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Old 02-24-2012, 01:03 AM   #1
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Greenhouse Breeding Tanks


I got a greenhouse to grow tropical plants and I put some 13.5g water containers in there to keep the humidity up (which didn't work), but also to breed fish. I currently have a trio of White Cloud Mountain Minnows in one of the four containers. They are no filtered, they have no substrate and they aren't heated (as of now)... Just curious what I could do as substrate. I saw something where dirt was used as a substrate... Can I do that? Would the dirt from my yard sufice (no fertilizers)? What can I do to improve the environment for the fish?

I'm going to get a bunch (6-8 large bags) of anacharis pretty soon, so that will fill up the tanks with lots of places for oxygen to be created and lots of places for eggs to be laid and babies to hide.

I had guppies in an outside pond and they survived through 30F winters since I added them in the summer and they acclimated to the colder temperatures as time went on. Guppies are definitely one fish choice. Any others I can consider with 50F nights and 60F days in the winter (70F nights and 80F days in the summer)...?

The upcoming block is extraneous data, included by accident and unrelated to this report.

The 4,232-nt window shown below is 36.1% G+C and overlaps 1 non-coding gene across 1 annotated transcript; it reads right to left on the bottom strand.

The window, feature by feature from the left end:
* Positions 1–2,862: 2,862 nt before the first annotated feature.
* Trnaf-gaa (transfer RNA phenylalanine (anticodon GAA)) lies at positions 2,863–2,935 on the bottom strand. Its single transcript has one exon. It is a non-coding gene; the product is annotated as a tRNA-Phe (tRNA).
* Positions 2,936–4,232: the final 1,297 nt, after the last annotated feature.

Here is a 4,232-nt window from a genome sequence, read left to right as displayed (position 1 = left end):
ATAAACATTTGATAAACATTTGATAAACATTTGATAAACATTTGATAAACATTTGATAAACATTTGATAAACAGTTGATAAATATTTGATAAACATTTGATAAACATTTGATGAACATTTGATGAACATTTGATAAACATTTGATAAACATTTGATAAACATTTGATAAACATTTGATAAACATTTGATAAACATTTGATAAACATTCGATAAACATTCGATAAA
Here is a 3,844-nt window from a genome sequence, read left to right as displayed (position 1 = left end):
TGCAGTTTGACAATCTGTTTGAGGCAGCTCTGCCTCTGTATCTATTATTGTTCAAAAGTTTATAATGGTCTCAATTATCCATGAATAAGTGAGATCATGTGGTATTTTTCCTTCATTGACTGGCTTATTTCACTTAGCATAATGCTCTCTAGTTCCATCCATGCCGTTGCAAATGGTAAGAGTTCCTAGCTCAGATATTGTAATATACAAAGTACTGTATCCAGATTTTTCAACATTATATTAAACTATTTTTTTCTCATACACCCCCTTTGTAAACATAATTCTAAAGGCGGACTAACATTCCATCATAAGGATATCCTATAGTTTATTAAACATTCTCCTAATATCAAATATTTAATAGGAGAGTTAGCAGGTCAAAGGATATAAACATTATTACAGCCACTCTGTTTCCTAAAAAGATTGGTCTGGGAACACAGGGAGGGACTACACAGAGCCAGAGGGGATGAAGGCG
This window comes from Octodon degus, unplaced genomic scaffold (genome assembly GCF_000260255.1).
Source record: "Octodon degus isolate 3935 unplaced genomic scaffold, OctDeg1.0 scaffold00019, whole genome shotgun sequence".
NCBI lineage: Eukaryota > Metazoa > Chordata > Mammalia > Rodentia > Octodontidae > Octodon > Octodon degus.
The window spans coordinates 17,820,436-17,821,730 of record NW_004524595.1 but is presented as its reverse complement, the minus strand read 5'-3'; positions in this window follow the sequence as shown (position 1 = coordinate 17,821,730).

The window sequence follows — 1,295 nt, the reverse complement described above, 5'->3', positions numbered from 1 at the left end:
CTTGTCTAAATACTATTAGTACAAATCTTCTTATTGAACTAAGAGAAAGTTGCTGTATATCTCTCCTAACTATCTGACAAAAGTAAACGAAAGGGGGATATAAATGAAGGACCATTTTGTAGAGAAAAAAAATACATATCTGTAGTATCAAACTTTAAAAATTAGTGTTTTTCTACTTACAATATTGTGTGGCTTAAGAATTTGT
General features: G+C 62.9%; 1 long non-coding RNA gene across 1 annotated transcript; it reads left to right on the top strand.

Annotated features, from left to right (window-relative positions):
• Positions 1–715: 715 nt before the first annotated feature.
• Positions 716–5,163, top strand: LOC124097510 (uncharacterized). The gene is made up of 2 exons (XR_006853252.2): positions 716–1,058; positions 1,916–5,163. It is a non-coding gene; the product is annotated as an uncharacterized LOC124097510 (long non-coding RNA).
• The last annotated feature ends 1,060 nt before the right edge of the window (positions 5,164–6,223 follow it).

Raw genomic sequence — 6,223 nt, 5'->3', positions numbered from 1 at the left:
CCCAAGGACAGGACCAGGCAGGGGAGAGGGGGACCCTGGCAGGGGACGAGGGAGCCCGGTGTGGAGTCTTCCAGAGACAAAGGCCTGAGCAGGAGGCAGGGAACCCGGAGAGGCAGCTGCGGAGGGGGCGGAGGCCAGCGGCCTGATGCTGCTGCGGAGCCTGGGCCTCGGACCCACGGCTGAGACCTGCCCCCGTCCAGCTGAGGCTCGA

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Old 02-24-2012, 01:13 AM   #2
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Pigmy sunfish?? Someone ought to start breeding them.
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Old 02-24-2012, 01:17 AM   #3
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Quote:
Originally Posted by longbeach View Post
Pigmy sunfish?? Someone ought to start breeding them.
Oh sweet! Those look great! Will they stand 50F nights at the coldest in winter?

Are they difficult species to find in fish stores?
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Old 02-26-2012, 05:15 PM   #4
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Quote:
Originally Posted by longbeach View Post
Pigmy sunfish?? Someone ought to start breeding them.
Just ordered two pairs of Elassoma evergladei on eBay!
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Old 03-01-2012, 11:23 PM   #5
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My pygmy sunfish just came and they seem to be in okayish health, obviously a bit shaken up by shipping. Acclimating!

Anyone else have fish suggestions? The pygmy sunfish suggestion worked out really well...
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Old 03-02-2012, 04:48 PM   #6
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Endlers Livebearers